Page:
ReviewCeville

  • January 26, 2010
  • Charmingly evil
  • by: AA0
  • available on: PC

Ceville

Developer: Realmforge Studios
Publisher: Kalypso Media

Release Date: 02/19/2009

ESRB: RP

Genre: adventure
Setting: fantasy
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Let me get this straight; a game that has innovation, extreme evilness and an abundance of humor all in one package? I’m trying not to hyperventilate! I tend to find that those publishers who dare to be unique in the adventure genre turn out games that are greatly entertaining. Let’s take a look at what Ceville really has to offer.

Ceville is an adventure game played in a 3-D environment and in a fantasy medieval-type setting, which also has the Internet (of course). The star of the game is Ceville, an evil dictator of Faeryanis who is facing a raging mob outside of his castle and who can no longer rely on his soldiers to protect him. The mob has been orchestrated by his assistant and now — arch-nemesis, Basilius, who is planning to take the kingdom over for himself and be slightly more evil than even Ceville! We MUST stop this! Ceville_2009-11-01_12-04-30-15

Through most of the game, you’ll be able to play as Ceville, though after a short time, you’ll be joined by a young girl named Lily (who is not a kid). Eventually you’ll also be joined by Ambrosius, a pompous hero ... er, paladin. Actually, he is just a fool with a +3 sword for demon-slaying. Often you’ll control multiple characters at once or switch between different characters in different locations and work together to achieve the same goal.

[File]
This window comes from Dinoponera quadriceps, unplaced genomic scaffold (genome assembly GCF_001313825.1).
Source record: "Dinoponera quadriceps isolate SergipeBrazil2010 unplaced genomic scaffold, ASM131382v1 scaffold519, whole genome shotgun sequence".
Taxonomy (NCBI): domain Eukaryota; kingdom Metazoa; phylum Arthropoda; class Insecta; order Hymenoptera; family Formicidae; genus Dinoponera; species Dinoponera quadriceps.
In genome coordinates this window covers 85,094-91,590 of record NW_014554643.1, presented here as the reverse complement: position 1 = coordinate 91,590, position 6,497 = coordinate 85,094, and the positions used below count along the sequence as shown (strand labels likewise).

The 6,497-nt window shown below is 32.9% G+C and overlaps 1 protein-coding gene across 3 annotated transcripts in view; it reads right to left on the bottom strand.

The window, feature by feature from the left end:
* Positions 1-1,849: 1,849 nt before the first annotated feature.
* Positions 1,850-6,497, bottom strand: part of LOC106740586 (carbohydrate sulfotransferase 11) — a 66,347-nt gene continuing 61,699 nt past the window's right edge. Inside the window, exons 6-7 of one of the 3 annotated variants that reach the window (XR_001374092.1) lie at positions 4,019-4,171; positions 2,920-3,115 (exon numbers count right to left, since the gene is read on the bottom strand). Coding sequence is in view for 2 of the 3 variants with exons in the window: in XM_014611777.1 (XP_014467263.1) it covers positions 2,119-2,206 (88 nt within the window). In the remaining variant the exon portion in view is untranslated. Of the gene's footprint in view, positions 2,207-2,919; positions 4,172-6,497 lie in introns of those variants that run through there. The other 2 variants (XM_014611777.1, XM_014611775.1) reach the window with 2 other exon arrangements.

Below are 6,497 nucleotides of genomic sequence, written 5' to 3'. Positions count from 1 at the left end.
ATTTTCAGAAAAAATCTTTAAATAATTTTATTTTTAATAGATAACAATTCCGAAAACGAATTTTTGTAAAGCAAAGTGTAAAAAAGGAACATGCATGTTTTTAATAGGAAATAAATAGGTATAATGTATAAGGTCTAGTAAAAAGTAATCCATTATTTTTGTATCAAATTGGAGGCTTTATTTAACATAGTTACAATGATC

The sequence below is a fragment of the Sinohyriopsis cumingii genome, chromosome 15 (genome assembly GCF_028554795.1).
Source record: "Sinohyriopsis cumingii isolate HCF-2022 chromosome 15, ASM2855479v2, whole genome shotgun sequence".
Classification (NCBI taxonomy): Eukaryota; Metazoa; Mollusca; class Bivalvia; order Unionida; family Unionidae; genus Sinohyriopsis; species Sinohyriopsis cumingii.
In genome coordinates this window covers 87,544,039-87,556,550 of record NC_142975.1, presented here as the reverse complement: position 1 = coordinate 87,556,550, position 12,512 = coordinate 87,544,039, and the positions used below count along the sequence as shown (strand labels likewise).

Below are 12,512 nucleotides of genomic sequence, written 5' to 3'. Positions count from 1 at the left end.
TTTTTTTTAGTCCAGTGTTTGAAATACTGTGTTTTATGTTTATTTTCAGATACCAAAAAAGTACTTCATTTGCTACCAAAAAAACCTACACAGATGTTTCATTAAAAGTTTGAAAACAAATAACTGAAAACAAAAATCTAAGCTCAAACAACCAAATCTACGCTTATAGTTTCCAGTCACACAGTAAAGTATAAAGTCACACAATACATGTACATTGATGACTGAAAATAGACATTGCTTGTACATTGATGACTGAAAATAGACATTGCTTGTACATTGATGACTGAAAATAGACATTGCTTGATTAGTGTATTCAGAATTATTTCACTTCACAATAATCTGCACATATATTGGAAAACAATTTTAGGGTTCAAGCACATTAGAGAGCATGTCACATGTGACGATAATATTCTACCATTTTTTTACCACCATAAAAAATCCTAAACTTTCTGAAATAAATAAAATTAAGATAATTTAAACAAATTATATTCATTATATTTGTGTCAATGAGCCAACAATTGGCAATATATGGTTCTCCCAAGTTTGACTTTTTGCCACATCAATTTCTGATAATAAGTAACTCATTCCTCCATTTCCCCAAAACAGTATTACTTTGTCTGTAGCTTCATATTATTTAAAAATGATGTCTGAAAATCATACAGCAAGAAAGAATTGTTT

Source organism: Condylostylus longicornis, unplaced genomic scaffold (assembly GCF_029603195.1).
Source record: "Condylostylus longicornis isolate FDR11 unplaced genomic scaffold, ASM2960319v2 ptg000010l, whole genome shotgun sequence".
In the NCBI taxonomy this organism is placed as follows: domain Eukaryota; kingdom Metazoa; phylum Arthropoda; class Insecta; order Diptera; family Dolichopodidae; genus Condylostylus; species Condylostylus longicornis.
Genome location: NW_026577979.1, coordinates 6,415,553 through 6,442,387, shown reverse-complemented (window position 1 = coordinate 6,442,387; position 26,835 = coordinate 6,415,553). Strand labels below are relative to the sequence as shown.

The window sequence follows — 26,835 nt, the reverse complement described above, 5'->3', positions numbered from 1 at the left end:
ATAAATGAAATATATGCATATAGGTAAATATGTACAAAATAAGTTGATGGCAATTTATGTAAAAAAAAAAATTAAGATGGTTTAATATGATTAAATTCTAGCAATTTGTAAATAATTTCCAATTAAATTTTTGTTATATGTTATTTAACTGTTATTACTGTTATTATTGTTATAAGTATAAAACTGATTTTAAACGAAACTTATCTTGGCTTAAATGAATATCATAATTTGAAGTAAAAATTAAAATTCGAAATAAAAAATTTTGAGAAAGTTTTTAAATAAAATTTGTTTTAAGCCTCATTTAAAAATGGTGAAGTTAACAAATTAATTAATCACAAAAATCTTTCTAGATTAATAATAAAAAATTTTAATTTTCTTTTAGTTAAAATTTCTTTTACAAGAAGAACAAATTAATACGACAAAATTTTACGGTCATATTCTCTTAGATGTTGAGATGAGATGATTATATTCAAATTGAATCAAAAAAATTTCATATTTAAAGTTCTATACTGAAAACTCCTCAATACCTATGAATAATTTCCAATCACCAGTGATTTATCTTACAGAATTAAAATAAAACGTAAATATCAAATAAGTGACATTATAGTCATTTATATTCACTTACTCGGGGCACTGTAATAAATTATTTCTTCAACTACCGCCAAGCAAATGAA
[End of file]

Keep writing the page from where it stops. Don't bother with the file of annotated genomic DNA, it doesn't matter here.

Like most adventure games, you pick up items you find and examine them and other objects around the area to help figure out ways to get what you need. Unlike a lot of other adventure games, the world of Ceville is 3-D, making the angles sometimes a little difficult to see what you need. Luckily, pressing the space bar will show you all the items on the screen, so you can adjust your angle to grab what you want. Ceville_2009-11-01_12-10-58-87

Ceville’s best feature is its story and characters. All the characters have their own personalities, and it makes them all very memorable, even when you ... er, I mean, Ceville, gets them sent to jail. Ceville is hysterically evil and has no problems in the slightest destroying or harming someone else for his amusement or advancement. On the other hand, Lily is a sweetheart who only wants to help, so you often have to use Ceville to accomplish one task while Lily innocently distracts someone. Some of the more memorable secondary characters are a trio of supervillains (I mean ... reformed supervillains), the world’s worst actress and the infamous Dr. C. The entire story is filled with current cultural references and silly plot twists that make the experience of playing a joy. I found myself chuckling for hours on end!